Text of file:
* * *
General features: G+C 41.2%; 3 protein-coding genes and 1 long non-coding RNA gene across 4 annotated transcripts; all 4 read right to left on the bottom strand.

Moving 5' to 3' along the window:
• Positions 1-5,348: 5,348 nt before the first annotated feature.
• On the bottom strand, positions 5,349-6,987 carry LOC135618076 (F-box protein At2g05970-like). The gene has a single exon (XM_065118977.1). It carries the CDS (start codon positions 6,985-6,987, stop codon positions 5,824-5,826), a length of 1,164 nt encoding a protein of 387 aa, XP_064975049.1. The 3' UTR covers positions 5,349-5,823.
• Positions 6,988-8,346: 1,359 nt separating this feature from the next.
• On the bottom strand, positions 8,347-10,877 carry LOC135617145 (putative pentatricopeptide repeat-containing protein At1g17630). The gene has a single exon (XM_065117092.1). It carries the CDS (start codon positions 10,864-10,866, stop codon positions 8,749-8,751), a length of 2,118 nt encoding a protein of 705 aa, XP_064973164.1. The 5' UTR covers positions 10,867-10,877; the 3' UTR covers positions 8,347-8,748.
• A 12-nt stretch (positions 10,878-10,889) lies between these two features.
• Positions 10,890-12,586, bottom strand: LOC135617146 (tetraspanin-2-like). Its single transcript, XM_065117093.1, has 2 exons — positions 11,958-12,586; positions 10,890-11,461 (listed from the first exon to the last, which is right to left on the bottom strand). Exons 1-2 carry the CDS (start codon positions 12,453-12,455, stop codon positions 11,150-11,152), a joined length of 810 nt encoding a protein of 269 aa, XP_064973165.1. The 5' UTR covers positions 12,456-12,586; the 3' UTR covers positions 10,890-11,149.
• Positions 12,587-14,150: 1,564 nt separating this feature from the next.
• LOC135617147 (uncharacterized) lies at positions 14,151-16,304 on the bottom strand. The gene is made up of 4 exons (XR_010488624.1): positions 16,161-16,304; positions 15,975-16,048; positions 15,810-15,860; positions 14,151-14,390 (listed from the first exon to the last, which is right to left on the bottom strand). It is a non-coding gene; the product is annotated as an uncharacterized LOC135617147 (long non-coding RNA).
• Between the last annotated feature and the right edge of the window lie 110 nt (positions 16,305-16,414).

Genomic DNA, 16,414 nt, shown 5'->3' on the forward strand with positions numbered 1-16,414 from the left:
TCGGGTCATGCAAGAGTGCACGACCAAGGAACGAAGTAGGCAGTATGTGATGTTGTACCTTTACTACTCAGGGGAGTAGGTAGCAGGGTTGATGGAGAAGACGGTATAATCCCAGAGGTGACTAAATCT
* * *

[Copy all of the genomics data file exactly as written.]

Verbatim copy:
General features: G+C 41.2%; 3 protein-coding genes and 1 long non-coding RNA gene across 4 annotated transcripts; all 4 read right to left on the bottom strand.

Moving 5' to 3' along the window:
• Positions 1-5,348: 5,348 nt before the first annotated feature.
• On the bottom strand, positions 5,349-6,987 carry LOC135618076 (F-box protein At2g05970-like). The gene has a single exon (XM_065118977.1). It carries the CDS (start codon positions 6,985-6,987, stop codon positions 5,824-5,826), a length of 1,164 nt encoding a protein of 387 aa, XP_064975049.1. The 3' UTR covers positions 5,349-5,823.
• Positions 6,988-8,346: 1,359 nt separating this feature from the next.
• On the bottom strand, positions 8,347-10,877 carry LOC135617145 (putative pentatricopeptide repeat-containing protein At1g17630). The gene has a single exon (XM_065117092.1). It carries the CDS (start codon positions 10,864-10,866, stop codon positions 8,749-8,751), a length of 2,118 nt encoding a protein of 705 aa, XP_064973164.1. The 5' UTR covers positions 10,867-10,877; the 3' UTR covers positions 8,347-8,748.
• A 12-nt stretch (positions 10,878-10,889) lies between these two features.
• Positions 10,890-12,586, bottom strand: LOC135617146 (tetraspanin-2-like). Its single transcript, XM_065117093.1, has 2 exons — positions 11,958-12,586; positions 10,890-11,461 (listed from the first exon to the last, which is right to left on the bottom strand). Exons 1-2 carry the CDS (start codon positions 12,453-12,455, stop codon positions 11,150-11,152), a joined length of 810 nt encoding a protein of 269 aa, XP_064973165.1. The 5' UTR covers positions 12,456-12,586; the 3' UTR covers positions 10,890-11,149.
• Positions 12,587-14,150: 1,564 nt separating this feature from the next.
• LOC135617147 (uncharacterized) lies at positions 14,151-16,304 on the bottom strand. The gene is made up of 4 exons (XR_010488624.1): positions 16,161-16,304; positions 15,975-16,048; positions 15,810-15,860; positions 14,151-14,390 (listed from the first exon to the last, which is right to left on the bottom strand). It is a non-coding gene; the product is annotated as an uncharacterized LOC135617147 (long non-coding RNA).
• Between the last annotated feature and the right edge of the window lie 110 nt (positions 16,305-16,414).

Genomic DNA, 16,414 nt, shown 5'->3' on the forward strand with positions numbered 1-16,414 from the left:
TCGGGTCATGCAAGAGTGCACGACCAAGGAACGAAGTAGGCAGTATGTGATGTTGTACCTTTACTACTCAGGGGAGTAGGTAGCAGGGTTGATGGAGAAGACGGTATAATCCCAGAGGTGACTAAATCT